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Is the 51% attack the new way to mint millions in cryptocurrencies?

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What is a 51% attack?

A 51% attack occurs when an individual or group of individuals (miners) gain control of more than 50% of a blockchain network’s computing power. Through this control, the miners can then compromise the entire blockchain as they have more than half of the network’s hashing power. Having control of more than 50% of the network hashing power means that the miner(s) can take charge of the blockchain. As such, malicious actors in this capacity can prevent new transactions from being confirmed or reverse already completed transactions hence double spending. They can also prevent other miners from competing for block rewards hence earning all rewards for block confirmations.

The 51% attack in action

There has been a recent wave of 51% attacks on various blockchains with the most recent ones being ZenCash, Verge, and Bitcoin Gold. During all of these attacks, the instigators have made away with cryptocurrencies worth millions of dollars. More precisely, in the Zencash case, the attacker managed to take control of the blockchain thus reorganising it for several blocks effectively double spending on some transactions. At the end of it he/she/they managed to walk away with Zencash tokens worth $550,000 in today’s prices for the four hour job. Not a bad payoff, right? In the Bitcoin Gold case the attacker managed to double spend and make away with a cool $18 million worth of BTG tokens. The verge blockchain suffered its second 51% attack in barely a month with both incidences minting millions worth of dollars in verge tokens for the instigators.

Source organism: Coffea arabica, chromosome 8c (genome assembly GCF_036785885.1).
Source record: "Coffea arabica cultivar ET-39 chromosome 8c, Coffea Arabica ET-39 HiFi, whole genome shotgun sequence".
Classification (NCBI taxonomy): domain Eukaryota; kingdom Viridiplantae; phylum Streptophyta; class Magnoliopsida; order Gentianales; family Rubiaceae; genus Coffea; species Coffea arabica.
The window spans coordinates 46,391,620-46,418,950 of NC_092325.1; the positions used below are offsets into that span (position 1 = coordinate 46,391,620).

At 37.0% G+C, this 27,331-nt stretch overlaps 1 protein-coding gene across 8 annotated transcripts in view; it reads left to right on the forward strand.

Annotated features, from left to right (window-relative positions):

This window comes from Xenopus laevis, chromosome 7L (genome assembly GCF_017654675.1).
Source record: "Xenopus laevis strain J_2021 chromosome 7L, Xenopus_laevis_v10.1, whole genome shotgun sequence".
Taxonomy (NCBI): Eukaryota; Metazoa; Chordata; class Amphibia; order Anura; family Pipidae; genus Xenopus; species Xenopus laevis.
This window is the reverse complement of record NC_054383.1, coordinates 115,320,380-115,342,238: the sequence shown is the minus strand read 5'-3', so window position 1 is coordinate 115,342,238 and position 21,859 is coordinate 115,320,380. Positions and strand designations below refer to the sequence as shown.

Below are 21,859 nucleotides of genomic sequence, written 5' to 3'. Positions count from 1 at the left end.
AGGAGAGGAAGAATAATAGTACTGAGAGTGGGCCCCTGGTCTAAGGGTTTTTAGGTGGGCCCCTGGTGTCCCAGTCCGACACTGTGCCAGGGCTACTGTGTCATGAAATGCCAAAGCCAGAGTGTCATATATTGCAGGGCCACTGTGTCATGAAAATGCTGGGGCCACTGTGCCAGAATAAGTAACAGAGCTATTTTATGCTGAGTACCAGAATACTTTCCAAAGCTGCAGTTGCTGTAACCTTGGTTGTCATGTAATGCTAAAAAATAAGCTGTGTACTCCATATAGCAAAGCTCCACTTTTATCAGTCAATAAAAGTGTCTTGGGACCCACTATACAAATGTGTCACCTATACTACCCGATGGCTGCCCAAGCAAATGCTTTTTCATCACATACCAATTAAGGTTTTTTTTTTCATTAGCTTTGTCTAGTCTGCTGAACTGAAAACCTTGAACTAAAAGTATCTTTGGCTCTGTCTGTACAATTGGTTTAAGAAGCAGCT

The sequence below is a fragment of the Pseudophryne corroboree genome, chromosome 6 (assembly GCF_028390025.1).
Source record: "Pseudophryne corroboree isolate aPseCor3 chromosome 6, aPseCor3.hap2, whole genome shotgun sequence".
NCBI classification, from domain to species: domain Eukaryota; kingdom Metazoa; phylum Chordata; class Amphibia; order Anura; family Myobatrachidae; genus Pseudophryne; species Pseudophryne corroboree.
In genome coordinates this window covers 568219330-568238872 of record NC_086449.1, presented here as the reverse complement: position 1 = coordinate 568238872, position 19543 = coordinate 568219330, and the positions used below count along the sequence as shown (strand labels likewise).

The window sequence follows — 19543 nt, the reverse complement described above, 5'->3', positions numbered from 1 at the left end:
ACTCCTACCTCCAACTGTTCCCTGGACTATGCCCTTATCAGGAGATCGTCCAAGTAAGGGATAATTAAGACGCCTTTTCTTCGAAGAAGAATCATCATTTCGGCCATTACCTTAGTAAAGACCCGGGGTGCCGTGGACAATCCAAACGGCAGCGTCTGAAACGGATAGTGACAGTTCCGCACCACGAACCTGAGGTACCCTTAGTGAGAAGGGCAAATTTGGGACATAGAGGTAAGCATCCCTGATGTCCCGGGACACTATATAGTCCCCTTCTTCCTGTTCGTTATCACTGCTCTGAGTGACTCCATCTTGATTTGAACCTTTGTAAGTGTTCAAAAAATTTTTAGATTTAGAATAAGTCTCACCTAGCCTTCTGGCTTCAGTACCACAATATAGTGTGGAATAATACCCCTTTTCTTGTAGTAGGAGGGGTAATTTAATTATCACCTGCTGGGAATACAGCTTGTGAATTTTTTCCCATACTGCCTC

Besides these, elecroneum and monacoin blockchains have been some of the recent victims of these series of 51% attacks that don’t seem to have an end in sight. With this in mind, it therefore begs the question is the 51% attack the new way to mint millions in the cryptocurrency space? Evidently, Bitcoin and majority of the altcoins have not been performing particularly well in the opening half of 2018. There have been losses galore and the coveted Lambo doesn’t appear to be in sight as the market continues to suffer from FUD, increased regulation, and a bearish market. But people got to eat and get that Lambo, right? But how can this happen when the market is extremely bearish with any signs of bullish trends ending up being all dead cat bounces?

The cryptocurrency space has been likened to the Wild West and clearly the rules don’t pretty much apply here. Also, not so many people are interested in playing it fair and accumulating wealth over time is construed as retardation. Patience is not a virtue in this space and weak hands are ridiculed in equal measure. The 1000x return is all that matters and if the MOON doesn’t seem to be in sight then there are multiple other tricks that can be pulled out of the hat. Hence the increased wave of 51% attacks?

Why is there a rise in these attacks?